Christianity Worth Thinking About
Did Morals Evolve?
September 18, 1994
I have consistently put forth what I believe to be a very strong
argument for the existence of a personal God and the reality of personal
guilt before God based on the existence of self-evident moral rules in the
I think it's a good argument. But it hasn't gone unchallenged,
especially by those who are committed to the belief that nothing truly
exists which is not subject to examination by the senses through
This idea has been around in some form for a long time and goes by a
variety of different names, depending upon how it's nuanced: physicalism,
scientism, anti-realism, nominalism, strict empiricism, naturalism, etc. I
think it's safe to say that modern man thinks he believes
this. (Shannon) But this man who said knowledge was only available through
empirical testing also said he'd been in love many times, and you can't
put love in a test tube. Further, you can't weigh this empirical knowledge
he was referring to. And the more we talked the more it became evident
that we couldn't even discuss the issue without having to employ the very
abstract entities he claimed didn't exist.
By the way, virtually everything we hold to be dear and important to
us....cannot be analyzed empirically. If this is true, and if it's also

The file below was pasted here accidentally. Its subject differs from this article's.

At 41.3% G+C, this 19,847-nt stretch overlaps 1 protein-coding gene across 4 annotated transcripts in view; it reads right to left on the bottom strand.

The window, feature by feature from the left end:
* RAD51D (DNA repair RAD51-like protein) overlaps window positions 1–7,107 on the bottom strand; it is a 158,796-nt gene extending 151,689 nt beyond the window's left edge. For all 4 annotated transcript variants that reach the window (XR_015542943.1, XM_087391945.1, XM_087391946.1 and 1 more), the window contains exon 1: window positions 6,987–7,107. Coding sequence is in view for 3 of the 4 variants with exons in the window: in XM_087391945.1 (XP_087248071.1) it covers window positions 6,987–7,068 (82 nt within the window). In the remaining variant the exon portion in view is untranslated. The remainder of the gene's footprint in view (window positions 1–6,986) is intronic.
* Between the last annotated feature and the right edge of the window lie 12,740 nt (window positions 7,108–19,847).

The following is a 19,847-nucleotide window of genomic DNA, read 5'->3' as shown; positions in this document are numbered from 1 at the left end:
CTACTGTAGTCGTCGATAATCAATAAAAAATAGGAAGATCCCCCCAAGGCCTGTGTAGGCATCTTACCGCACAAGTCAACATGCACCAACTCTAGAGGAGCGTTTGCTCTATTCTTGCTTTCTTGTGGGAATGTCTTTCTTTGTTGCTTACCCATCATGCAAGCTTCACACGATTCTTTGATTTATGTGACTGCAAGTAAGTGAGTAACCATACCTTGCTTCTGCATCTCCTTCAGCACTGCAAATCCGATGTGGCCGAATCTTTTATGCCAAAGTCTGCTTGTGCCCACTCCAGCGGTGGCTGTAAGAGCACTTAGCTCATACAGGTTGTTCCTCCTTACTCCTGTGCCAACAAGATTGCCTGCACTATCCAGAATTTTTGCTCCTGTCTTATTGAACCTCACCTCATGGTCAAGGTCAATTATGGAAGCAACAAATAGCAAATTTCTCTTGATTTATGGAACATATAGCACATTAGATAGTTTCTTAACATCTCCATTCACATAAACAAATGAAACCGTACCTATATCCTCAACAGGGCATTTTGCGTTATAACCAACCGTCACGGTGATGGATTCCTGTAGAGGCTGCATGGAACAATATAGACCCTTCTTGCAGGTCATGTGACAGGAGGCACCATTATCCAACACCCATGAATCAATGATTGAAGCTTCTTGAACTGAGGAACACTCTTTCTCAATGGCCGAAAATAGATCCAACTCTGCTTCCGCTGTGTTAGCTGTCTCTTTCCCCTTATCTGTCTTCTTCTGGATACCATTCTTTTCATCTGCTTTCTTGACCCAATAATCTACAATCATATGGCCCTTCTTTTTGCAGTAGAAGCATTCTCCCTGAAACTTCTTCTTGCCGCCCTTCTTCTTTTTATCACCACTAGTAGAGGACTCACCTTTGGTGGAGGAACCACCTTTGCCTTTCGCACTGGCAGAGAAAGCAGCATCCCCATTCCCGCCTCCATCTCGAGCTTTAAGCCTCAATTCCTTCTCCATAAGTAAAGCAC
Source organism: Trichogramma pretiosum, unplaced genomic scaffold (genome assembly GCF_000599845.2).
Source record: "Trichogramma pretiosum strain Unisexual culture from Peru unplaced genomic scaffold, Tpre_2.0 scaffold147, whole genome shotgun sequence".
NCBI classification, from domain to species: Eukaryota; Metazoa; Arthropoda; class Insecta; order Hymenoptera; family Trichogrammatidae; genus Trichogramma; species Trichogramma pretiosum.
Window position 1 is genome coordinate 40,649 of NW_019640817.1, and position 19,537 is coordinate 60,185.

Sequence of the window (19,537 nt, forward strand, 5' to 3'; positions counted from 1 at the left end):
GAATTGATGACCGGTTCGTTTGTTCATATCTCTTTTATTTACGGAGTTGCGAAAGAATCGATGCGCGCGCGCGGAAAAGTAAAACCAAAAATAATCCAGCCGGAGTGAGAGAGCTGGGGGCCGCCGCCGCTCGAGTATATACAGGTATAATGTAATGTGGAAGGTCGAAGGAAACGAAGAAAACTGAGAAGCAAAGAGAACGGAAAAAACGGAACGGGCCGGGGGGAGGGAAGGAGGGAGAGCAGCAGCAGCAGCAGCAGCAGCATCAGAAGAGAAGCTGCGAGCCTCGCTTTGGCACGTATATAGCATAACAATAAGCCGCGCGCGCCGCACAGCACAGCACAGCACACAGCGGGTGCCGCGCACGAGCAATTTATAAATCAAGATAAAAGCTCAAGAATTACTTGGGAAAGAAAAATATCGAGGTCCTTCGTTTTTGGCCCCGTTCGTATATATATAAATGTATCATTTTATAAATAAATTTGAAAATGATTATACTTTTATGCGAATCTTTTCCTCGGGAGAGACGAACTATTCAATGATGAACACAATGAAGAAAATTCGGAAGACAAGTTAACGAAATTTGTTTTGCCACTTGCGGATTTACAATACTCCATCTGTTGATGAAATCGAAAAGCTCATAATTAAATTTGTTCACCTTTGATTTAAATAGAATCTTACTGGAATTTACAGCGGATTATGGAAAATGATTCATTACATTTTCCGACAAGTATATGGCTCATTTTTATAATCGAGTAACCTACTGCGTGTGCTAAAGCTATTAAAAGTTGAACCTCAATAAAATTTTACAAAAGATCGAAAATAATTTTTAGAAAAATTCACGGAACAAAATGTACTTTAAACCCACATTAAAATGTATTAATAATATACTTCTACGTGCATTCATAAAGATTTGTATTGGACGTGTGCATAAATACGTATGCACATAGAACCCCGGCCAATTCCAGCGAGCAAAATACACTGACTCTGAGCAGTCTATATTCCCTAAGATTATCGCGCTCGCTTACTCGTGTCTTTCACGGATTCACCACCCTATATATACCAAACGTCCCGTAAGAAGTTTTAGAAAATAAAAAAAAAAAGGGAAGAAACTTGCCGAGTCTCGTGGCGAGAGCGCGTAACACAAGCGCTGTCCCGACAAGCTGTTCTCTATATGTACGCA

true that nothing is real that is not available to scientific scrutiny,
then nothing truly important to us actually exists.
A recent challenge to the transcendent nature of morality comes from
the book The Moral Animal--Why We Are the Way We Are: The New Science
of Evolutionary Psychology, by Robert Wright, published by Pantheon
Press. I have not read the book, but I have read the review by Sara
Lippincott in the September 4 (1994) Book Review section of the LA
Times. Lippencott sketches out the arguments for us.
The thesis: "conscience, the seat of our moral sense, evolved as a
survival mechanism. When...we feel guilt because we have harmed a sibling,
it is because we have thereby imperiled the proliferation of our genes.
When we feel guilt because we have harmed someone outside the family
circle, it is because we have potentially damaged our own (survival
This doesn't account for guilt we may feel for wantonly mistreating
some other animal, which is an immediate problem with this view as an
explanation for morality, but let's ignore that for a moment because
something else is more pressing.